The central government has taken an initiative ‘Jan Aushadhi‘ to avail citizens of low cost medicines. What will be the benefits of the scheme to the people and the pharmaceutical companies? Critically examine. (200 Words)
 
The Centre will procure medicines in bulk from public as well as private drug manufacturing firms and rebrand them under ‘Jan Aushadhi’. These will be sold in the retail market at a competitive price, allowing consumers to buy a cheaper yet quality product from the government.
 
To start with, the government has identified 504 essential medicines, which include antibiotics, painkillers, vitamins and medicines used in treatment of cardiovascular, respiratory, diabetes and gastroenterology diseases. “In the first phase, we have mostly identified medicines from the top 100 drugs based on their sales. More medicines as well as medical devices will be included in the second phase,
 
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It is said that India is becoming home to production and trial of substandard drugs in recent years. In your opinion, why such drugs are produced and distributed? How can they be regulated? Critically comment. (200 Words)
 
Menace of substandard drugs is highlighted by CAG in case of CGHS and Army Depots.
 
Reasons:
  1. Lack of awareness amongst masses who resort to self-medication, over the counter sale, online sale of drugs, etc. For example Swine Flu mistaken as Common Cold.
  2. Lack of research and development and investment as foreign companies are at loggerheads with Indian IPR laws on ever greening and Compulsory Licensing.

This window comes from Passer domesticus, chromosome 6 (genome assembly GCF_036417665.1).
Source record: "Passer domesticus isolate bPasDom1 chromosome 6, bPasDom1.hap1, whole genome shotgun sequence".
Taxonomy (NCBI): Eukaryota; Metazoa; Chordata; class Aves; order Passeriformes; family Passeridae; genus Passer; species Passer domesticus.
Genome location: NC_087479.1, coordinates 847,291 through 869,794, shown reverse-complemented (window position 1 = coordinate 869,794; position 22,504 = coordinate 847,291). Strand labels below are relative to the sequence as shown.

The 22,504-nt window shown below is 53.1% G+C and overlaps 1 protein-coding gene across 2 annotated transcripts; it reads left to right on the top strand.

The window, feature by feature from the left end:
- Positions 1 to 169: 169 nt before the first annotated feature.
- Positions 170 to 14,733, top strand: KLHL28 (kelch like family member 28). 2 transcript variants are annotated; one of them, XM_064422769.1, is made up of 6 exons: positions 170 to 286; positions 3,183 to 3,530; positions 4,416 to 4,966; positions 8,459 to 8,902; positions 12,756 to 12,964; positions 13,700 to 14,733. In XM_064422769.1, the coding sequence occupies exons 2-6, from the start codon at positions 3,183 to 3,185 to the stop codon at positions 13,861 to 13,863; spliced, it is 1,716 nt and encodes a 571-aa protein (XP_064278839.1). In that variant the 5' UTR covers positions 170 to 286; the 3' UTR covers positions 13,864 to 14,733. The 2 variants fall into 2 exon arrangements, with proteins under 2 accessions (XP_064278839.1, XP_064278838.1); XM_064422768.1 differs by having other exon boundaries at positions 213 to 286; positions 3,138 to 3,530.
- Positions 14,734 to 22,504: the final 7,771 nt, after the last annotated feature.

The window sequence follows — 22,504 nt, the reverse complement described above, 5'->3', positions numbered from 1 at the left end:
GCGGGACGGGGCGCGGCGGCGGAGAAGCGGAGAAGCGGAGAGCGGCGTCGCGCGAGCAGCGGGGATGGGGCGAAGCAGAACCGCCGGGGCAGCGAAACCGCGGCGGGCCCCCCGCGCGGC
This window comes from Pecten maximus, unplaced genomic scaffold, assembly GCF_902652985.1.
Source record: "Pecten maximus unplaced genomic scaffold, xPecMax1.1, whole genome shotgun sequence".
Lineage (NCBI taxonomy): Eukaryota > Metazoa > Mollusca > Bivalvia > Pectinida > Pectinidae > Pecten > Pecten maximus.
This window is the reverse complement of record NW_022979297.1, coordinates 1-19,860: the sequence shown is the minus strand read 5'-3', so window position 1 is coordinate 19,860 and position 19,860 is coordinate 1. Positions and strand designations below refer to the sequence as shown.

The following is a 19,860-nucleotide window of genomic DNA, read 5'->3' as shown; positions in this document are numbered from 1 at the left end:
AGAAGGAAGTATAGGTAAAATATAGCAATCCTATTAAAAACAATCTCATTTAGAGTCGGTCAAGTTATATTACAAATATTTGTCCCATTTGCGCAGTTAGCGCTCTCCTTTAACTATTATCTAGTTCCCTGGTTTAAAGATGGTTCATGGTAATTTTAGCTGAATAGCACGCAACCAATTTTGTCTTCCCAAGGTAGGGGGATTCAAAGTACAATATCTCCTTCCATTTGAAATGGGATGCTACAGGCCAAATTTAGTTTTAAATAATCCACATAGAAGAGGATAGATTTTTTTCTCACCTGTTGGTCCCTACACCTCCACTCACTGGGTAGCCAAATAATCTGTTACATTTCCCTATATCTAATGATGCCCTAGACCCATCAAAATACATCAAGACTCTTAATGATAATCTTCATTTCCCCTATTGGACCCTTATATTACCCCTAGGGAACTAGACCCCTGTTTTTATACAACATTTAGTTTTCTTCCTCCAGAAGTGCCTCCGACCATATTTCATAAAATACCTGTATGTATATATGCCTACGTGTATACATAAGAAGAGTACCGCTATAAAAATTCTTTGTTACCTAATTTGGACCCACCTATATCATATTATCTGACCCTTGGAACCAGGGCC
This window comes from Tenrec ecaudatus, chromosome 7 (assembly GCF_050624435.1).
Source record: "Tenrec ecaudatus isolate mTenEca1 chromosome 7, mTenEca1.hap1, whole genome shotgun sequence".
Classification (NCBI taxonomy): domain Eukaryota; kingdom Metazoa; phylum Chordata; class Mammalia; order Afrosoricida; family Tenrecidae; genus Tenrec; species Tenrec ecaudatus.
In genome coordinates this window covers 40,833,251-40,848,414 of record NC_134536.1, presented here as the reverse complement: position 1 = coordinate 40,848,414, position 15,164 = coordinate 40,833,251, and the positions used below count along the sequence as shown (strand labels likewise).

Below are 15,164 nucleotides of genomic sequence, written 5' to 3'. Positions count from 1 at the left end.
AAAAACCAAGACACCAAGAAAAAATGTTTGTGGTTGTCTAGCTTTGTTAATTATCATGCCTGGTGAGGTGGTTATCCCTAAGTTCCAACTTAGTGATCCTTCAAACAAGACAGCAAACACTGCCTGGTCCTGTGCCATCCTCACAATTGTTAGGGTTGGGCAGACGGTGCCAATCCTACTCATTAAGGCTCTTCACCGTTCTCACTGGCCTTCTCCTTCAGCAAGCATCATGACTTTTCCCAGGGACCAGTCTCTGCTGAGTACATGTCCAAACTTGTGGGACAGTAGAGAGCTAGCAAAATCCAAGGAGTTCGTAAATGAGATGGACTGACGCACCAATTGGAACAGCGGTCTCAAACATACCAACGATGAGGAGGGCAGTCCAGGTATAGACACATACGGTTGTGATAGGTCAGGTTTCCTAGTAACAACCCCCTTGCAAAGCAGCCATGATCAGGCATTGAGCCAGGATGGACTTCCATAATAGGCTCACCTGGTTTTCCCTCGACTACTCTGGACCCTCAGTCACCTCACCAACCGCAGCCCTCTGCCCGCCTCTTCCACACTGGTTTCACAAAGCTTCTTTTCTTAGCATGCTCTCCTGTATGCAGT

3. Lenient penalty and imprisonments for illegal approvals and sales of drugs is not much of a deterrent.
  4. State wise different rules and lack of training, labs and quality inspectors for inspecting quality.
  5. Exploitation of uninformed poor people as guinea pigs by vested corporate interests.
 
Measures:
  1. Centralised licensing regime with clear rules for revocation and punitive actions in case of any breach.
  2. Drug quality testing laboratory and infrastructure and complemented by self-certification by manufacturers.
  3. Banning over the counter sale and online sale.
  4. Grievance redressal by modern ICT means for victims of counterfeit drugs.
  5. Attracting foreign investments in phases in different segments of the market.
  6. Mandatory quality checks as suggested by various committees, under Jan Aushadhi program.